King, NJ; Vaughan, G (2012). Using passive remote sensing to retrieve the vertical variation of cloud droplet size in marine stratocumulus: An assessment of information content and the potential for improved retrievals from hyperspectral measurements. JOURNAL OF GEOPHYSICAL RESEARCH-ATMOSPHERES, 117, D15206.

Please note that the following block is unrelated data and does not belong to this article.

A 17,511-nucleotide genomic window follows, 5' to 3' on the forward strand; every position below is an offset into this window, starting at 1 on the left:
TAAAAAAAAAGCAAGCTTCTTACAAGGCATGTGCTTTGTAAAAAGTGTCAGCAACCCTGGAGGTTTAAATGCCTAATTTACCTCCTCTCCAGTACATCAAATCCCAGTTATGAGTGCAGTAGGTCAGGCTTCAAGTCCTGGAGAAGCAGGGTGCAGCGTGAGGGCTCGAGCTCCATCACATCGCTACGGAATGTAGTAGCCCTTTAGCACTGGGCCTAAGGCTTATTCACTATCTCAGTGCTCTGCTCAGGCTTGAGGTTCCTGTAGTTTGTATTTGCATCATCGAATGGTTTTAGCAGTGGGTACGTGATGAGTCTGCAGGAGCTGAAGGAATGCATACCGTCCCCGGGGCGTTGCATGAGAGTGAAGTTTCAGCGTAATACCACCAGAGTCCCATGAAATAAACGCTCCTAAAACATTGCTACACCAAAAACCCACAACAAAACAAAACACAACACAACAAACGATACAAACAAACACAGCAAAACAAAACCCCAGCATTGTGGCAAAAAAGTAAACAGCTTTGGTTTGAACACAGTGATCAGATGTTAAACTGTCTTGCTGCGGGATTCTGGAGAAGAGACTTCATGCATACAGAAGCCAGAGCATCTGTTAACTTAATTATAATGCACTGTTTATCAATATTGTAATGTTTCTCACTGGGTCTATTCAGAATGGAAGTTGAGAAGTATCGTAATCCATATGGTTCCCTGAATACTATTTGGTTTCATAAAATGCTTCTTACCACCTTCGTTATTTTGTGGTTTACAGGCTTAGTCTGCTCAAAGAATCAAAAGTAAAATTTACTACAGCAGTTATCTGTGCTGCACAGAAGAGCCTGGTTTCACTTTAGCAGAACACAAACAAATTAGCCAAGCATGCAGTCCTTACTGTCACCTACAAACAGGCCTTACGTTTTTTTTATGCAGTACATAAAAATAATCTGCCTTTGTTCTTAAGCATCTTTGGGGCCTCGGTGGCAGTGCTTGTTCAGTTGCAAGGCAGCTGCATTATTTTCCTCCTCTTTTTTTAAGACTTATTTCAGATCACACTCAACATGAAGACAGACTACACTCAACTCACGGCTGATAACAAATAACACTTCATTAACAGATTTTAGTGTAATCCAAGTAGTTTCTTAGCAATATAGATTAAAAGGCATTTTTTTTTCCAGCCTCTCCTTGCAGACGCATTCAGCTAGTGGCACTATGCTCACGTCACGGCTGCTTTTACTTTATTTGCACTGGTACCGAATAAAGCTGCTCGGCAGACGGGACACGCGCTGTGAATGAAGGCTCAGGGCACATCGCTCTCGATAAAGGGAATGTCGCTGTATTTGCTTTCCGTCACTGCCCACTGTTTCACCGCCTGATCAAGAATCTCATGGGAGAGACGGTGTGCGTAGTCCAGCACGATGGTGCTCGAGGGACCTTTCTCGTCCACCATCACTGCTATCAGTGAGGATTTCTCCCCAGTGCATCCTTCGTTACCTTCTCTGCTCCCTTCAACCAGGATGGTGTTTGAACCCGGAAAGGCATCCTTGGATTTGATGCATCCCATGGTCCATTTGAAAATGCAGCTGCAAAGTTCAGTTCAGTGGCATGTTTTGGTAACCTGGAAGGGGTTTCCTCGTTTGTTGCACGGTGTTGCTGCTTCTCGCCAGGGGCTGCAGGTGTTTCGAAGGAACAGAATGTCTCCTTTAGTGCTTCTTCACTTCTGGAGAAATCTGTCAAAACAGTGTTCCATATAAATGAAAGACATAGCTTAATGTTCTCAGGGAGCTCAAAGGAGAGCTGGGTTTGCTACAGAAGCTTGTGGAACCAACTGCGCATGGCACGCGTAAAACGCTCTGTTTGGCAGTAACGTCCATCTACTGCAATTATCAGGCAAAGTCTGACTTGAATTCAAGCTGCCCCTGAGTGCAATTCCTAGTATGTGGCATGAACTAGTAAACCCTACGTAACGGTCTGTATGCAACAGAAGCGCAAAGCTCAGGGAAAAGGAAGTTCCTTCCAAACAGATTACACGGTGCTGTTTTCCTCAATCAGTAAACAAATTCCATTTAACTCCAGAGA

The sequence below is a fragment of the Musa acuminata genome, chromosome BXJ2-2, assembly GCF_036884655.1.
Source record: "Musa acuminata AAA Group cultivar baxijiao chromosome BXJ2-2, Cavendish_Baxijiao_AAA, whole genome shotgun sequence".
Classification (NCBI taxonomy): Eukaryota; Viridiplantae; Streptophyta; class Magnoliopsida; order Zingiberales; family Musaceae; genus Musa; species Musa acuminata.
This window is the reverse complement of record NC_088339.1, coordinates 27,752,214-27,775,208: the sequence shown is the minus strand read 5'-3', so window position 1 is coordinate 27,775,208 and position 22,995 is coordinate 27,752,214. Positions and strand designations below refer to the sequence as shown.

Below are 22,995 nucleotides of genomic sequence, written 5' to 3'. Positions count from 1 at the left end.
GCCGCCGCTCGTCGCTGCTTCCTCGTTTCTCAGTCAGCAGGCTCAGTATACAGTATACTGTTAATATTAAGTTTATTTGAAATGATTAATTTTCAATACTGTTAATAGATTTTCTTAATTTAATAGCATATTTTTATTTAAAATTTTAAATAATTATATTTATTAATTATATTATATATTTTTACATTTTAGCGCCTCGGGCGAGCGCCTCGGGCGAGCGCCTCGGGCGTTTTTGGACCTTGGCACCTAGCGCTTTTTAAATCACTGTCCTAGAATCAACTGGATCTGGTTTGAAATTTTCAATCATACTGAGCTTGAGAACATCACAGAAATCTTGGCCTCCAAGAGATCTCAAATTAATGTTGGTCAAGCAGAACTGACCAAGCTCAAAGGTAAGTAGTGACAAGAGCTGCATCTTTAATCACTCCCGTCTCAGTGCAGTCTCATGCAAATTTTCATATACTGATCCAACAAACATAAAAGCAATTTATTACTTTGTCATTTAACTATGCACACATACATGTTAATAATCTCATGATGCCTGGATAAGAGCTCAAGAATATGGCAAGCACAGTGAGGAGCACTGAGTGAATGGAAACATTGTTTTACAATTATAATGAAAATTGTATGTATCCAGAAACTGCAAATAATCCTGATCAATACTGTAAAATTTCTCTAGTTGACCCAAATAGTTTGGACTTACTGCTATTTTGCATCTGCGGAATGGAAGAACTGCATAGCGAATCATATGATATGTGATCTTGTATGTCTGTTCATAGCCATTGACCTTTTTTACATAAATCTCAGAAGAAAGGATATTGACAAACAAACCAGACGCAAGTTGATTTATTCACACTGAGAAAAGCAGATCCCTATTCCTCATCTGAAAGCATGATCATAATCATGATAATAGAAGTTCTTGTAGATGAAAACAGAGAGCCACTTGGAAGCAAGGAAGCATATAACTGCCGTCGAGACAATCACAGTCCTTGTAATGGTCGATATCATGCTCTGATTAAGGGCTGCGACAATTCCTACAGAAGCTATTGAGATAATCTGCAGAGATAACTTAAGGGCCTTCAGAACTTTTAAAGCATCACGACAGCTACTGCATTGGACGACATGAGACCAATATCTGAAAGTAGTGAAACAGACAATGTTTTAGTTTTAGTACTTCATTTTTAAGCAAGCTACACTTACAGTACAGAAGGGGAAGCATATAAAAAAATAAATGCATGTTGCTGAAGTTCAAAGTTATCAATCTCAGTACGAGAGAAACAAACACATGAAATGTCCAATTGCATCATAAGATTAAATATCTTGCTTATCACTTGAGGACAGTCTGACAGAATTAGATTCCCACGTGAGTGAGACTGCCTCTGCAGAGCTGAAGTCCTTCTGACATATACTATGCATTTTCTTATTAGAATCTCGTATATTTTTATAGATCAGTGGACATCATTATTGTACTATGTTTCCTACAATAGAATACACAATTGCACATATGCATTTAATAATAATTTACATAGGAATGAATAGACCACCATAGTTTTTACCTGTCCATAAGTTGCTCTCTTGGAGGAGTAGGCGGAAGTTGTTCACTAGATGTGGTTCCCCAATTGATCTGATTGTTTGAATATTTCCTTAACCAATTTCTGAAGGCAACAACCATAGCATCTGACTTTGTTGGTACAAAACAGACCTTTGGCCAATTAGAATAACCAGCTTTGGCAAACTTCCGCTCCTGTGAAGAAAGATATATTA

We present a theoretical study into the information content of solar reflectance measurements at multiple near-infrared wavelengths in the context of deriving the vertical variation of cloud droplet size from marine stratocumulus. We employ a Bayesian optimal estimation approach to retrieve a profile of droplet effective radius as a function of optical depth in the cloud. This allows an assessment of the information content of the measurement of reflectance at different wavelengths and the potential for a new generation of hyperspectral sensors to improve the retrieval. Our results show that using the three absorbing near-infrared channels of the Moderate Resolution Imaging Spectroradiometer (MODIS) centered at 1.6, 2.1 and 3.7 mu m a retrieval of droplet sizes lower in the cloud is highly sensitive to small changes in reflectance. Consequently instrument and modeling errors must be reduced to <1% in order to gain a useful uncertainty constraint on droplet size near to cloud base. By introducing many high spectral resolution wavelength channels, such as those available from hyperspectral sensors, we find that the information content pertaining to all retrieval variables increases significantly. This results in a reduction in the uncertainty estimates on all retrieved quantities. We also test the ability of a vertical profile retrieval to provide improved liquid water path estimates by using several in situ profiling measurements of marine stratocumulus in the South-East Pacific region. We find that a vertical profile retrieval significantly improves the liquid water path estimate when compared to a two-band lookup table retrieval.